Failed relocation in ‘Bayan ni Juan’

George P. Moya

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Residents are so impoverished, sex-for-food prostitution exists in the community

ABANDONED. Without means of livelihood, relocated residents opt to leave Bayan ni Juan. All photos by George P. Moya

LAGUNA, Philippines – Bayan ni Juan is a sprawling 107-hectare property in Calauan, Laguna, with a breath-taking view of Mt Banahaw, Mt Tamlong, and Imok Hill.

Aside from being nestled in nature’s splendor, what makes Bayan ni Juan seemingly more attractive is the community’s environment-friendly amenity, the use of about 200 solar streetlights.

It sounds like the perfect place for anyone’s dream house or an idyllic spot for a vacation home.

But Bayan ni Juan is a relocation site. It is supposed to provide ready and sustainable homes to the homeless, specifically estero-dwellers along the Pasig River, and informal settlers displaced by Typhoon Ondoy. They join the first wave of migrant-informal settlers relocated in SouthVille 7 by the National Housing Authority.

Migrants from the esteros were moved here because of their impact on the river ecosystem and on the rehabilitation of the Pasig River. They were considered a threat to the environment and were threatened by environmental forces themselves.

Environmental refugees

The relocated Ondoy survivors may be considered the first environmental refugees in the area, as they have been displaced and dispossessed by extreme weather.

More and more communities may be uprooted by natural disasters and impacts of climate change in the near future. But is climate-migration really the next phenomenon?

By building them houses, it is hoped that they can rebuild their lives. In fact, about 2,250 houses have been built in Bayan ni Juan.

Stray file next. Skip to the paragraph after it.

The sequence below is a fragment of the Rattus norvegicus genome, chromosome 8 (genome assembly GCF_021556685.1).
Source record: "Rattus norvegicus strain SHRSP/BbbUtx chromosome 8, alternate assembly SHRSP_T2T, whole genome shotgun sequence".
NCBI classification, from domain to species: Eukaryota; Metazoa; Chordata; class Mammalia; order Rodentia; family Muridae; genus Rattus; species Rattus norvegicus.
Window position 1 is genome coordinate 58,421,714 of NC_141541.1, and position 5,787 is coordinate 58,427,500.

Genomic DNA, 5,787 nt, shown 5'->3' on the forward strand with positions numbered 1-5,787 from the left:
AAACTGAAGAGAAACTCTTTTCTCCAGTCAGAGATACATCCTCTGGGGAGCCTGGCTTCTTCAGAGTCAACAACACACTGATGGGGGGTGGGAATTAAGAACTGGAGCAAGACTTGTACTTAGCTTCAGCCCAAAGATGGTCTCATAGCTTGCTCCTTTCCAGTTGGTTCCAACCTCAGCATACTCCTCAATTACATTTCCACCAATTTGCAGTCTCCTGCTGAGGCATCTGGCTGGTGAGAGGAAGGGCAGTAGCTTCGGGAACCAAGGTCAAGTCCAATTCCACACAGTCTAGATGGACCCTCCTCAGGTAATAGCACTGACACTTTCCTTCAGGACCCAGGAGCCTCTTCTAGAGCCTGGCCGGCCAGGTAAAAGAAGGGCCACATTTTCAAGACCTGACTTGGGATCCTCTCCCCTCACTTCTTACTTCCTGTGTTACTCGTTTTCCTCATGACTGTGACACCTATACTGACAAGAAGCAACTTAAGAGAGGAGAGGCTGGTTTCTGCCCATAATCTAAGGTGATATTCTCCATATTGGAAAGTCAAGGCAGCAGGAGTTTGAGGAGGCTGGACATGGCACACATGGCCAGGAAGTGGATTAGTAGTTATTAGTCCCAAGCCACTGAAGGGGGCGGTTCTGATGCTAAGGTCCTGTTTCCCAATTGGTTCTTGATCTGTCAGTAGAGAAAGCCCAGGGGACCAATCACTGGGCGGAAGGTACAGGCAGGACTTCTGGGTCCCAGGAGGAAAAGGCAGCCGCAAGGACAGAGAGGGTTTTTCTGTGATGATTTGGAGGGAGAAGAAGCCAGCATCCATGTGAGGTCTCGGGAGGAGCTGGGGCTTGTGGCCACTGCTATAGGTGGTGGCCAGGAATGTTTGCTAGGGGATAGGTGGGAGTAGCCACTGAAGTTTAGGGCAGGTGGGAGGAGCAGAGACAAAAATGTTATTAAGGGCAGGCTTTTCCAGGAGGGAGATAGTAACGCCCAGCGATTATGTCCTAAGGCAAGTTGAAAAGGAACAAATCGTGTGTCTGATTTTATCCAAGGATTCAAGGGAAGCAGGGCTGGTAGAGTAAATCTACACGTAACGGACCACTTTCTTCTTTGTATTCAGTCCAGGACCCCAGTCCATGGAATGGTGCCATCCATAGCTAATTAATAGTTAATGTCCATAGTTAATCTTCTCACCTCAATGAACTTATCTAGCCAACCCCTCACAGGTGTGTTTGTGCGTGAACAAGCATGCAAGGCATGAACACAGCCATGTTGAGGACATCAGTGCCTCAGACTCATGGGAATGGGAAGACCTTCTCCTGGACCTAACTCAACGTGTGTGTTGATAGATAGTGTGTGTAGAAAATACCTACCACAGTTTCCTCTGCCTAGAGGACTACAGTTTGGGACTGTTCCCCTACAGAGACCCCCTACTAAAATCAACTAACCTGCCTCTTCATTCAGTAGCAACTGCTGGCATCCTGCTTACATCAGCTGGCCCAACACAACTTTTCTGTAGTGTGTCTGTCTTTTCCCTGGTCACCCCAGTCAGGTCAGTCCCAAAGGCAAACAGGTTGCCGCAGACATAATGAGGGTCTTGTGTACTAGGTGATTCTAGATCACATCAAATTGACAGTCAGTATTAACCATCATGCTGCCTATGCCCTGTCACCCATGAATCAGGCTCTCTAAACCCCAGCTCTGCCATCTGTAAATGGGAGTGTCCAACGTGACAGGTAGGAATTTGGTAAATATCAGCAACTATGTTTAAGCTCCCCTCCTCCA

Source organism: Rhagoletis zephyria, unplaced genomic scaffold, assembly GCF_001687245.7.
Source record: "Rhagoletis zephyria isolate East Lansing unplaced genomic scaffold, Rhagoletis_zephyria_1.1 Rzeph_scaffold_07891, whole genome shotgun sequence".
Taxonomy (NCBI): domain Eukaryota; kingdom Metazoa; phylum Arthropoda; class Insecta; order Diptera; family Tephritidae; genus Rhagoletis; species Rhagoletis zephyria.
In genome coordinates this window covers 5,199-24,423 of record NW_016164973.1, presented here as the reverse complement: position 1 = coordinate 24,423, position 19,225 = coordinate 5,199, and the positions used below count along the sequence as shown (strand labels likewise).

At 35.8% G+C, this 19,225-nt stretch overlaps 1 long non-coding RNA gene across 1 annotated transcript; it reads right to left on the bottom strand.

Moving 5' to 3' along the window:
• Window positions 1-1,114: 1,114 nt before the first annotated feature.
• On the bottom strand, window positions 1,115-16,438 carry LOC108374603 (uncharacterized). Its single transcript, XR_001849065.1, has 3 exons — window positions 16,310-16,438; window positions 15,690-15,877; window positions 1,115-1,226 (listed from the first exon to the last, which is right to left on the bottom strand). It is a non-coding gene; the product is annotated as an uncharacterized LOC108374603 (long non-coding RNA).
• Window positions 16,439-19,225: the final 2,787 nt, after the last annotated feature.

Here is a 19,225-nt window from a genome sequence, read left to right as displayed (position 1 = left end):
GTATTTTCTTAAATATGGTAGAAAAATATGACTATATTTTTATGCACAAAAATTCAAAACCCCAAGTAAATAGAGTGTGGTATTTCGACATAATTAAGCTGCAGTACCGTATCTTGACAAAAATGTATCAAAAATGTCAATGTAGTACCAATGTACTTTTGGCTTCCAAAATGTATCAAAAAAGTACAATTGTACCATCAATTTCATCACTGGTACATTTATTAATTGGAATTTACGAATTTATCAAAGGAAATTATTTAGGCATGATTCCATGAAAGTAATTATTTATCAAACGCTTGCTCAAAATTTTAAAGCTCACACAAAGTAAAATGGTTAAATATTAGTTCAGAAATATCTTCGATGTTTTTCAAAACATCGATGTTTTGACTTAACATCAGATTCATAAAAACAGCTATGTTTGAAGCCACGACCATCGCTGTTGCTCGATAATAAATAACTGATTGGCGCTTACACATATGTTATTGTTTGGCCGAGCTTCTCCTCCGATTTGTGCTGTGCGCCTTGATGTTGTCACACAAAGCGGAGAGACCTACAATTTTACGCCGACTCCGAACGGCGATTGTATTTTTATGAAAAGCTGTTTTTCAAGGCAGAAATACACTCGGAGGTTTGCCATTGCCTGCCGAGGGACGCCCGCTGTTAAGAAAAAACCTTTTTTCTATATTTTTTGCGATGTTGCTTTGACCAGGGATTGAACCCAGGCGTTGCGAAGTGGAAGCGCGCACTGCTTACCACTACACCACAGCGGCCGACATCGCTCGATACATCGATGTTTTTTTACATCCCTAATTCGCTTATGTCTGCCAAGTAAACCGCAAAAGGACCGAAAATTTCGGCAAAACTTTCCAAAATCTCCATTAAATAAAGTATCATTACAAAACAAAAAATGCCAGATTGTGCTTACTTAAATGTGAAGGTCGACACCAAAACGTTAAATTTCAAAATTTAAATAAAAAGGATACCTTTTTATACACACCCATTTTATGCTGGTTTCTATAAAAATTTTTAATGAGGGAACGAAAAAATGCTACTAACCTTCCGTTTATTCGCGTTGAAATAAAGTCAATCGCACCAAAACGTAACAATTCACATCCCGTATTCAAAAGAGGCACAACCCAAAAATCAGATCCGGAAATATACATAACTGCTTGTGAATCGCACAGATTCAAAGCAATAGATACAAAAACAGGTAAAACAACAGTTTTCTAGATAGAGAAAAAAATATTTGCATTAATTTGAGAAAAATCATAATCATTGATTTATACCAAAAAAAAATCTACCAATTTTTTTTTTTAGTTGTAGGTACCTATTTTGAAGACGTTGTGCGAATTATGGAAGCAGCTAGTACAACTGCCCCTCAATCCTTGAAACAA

But many storms have passed and about 900 houses are either abandoned or remain unoccupied. Rows upon rows of row houses are uninhabited. It’s that part of town that is every square meter a ghost town. It’s how life looks like, without people.

Despite being given a place to live, the settlers have no place to make a living. The houses are also not free. Without any livelihood, they are unable to pay for the P350-P500 monthly amortization fee.

Moratorium on relocation

Although the houses have been ready for occupancy, they remain empty. According to Susan Pullarca, a social worker for community development, “The local government of Calauan has issued a moratorium banning further relocation of informal settlers to Bayan ni Juan.”

Ironically, informal settlers along the riverbanks who were supposedly removed from so-called danger zones have been moved to a dangerous neighborhood. With the influx of re-settlers at Bayan ni Juan, the Calauan police noted an almost 6% increase in criminality, ranging from the petty (brawling) to the heinous (rape).

“The biggest problems here are depression, malaise, and virulence,” says Fr Boy Salvador, a Salesian priest from the Don Bosco community chapel in Bayan ni Juan.

While social issues abound, social services are lacking. Local and international non-governmental organizations and private foundations have forged partnerships to help the community fill in the gaps. Yet basic necessities such as power and water are still a problem.

Migration from the urban to the rural is not just a matter of adaptation, but of survival. Migrant informal settlers have long been urban dwellers, whose livelihood is based in the city. However, Calauan is a rural area, where the main source of income is agriculture.

Some of the heads of households leave to work in the city on weekdays, turning Bayan ni Juan into a town without husbands and fathers. It has its own set of complications and social implications. 

Salvador says the people are so impoverished, sex-for-food prostitution exists in the community. Teenage pregnancy is also alarmingly on the rise. There are even cases of children having children, children as young as 11 becoming child-mothers. Many of them have left Bayan ni Juan.

In this place, the displaced are still out of place. –

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